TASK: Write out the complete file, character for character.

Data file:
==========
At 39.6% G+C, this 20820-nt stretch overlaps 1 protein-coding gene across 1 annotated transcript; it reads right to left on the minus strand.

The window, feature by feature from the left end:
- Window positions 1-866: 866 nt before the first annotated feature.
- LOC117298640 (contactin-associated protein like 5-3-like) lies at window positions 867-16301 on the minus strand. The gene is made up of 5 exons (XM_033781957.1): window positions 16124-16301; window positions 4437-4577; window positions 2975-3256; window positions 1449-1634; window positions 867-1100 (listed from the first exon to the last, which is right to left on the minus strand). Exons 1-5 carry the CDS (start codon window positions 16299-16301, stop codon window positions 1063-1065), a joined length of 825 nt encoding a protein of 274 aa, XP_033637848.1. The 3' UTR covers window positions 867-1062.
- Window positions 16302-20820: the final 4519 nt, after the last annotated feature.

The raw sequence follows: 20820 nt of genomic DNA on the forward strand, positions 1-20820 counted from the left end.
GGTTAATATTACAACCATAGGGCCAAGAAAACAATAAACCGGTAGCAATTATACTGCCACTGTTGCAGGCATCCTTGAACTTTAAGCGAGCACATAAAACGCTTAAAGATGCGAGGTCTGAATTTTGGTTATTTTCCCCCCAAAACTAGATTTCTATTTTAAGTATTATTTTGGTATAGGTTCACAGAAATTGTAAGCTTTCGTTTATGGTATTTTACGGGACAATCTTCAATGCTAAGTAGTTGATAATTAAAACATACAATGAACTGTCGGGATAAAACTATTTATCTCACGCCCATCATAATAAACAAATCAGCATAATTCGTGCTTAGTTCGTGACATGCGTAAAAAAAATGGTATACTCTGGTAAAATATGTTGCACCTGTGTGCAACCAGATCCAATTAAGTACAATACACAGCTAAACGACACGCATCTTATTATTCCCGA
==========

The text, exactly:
At 39.6% G+C, this 20820-nt stretch overlaps 1 protein-coding gene across 1 annotated transcript; it reads right to left on the minus strand.

The window, feature by feature from the left end:
- Window positions 1-866: 866 nt before the first annotated feature.
- LOC117298640 (contactin-associated protein like 5-3-like) lies at window positions 867-16301 on the minus strand. The gene is made up of 5 exons (XM_033781957.1): window positions 16124-16301; window positions 4437-4577; window positions 2975-3256; window positions 1449-1634; window positions 867-1100 (listed from the first exon to the last, which is right to left on the minus strand). Exons 1-5 carry the CDS (start codon window positions 16299-16301, stop codon window positions 1063-1065), a joined length of 825 nt encoding a protein of 274 aa, XP_033637848.1. The 3' UTR covers window positions 867-1062.
- Window positions 16302-20820: the final 4519 nt, after the last annotated feature.

The raw sequence follows: 20820 nt of genomic DNA on the forward strand, positions 1-20820 counted from the left end.
GGTTAATATTACAACCATAGGGCCAAGAAAACAATAAACCGGTAGCAATTATACTGCCACTGTTGCAGGCATCCTTGAACTTTAAGCGAGCACATAAAACGCTTAAAGATGCGAGGTCTGAATTTTGGTTATTTTCCCCCCAAAACTAGATTTCTATTTTAAGTATTATTTTGGTATAGGTTCACAGAAATTGTAAGCTTTCGTTTATGGTATTTTACGGGACAATCTTCAATGCTAAGTAGTTGATAATTAAAACATACAATGAACTGTCGGGATAAAACTATTTATCTCACGCCCATCATAATAAACAAATCAGCATAATTCGTGCTTAGTTCGTGACATGCGTAAAAAAAATGGTATACTCTGGTAAAATATGTTGCACCTGTGTGCAACCAGATCCAATTAAGTACAATACACAGCTAAACGACACGCATCTTATTATTCCCGA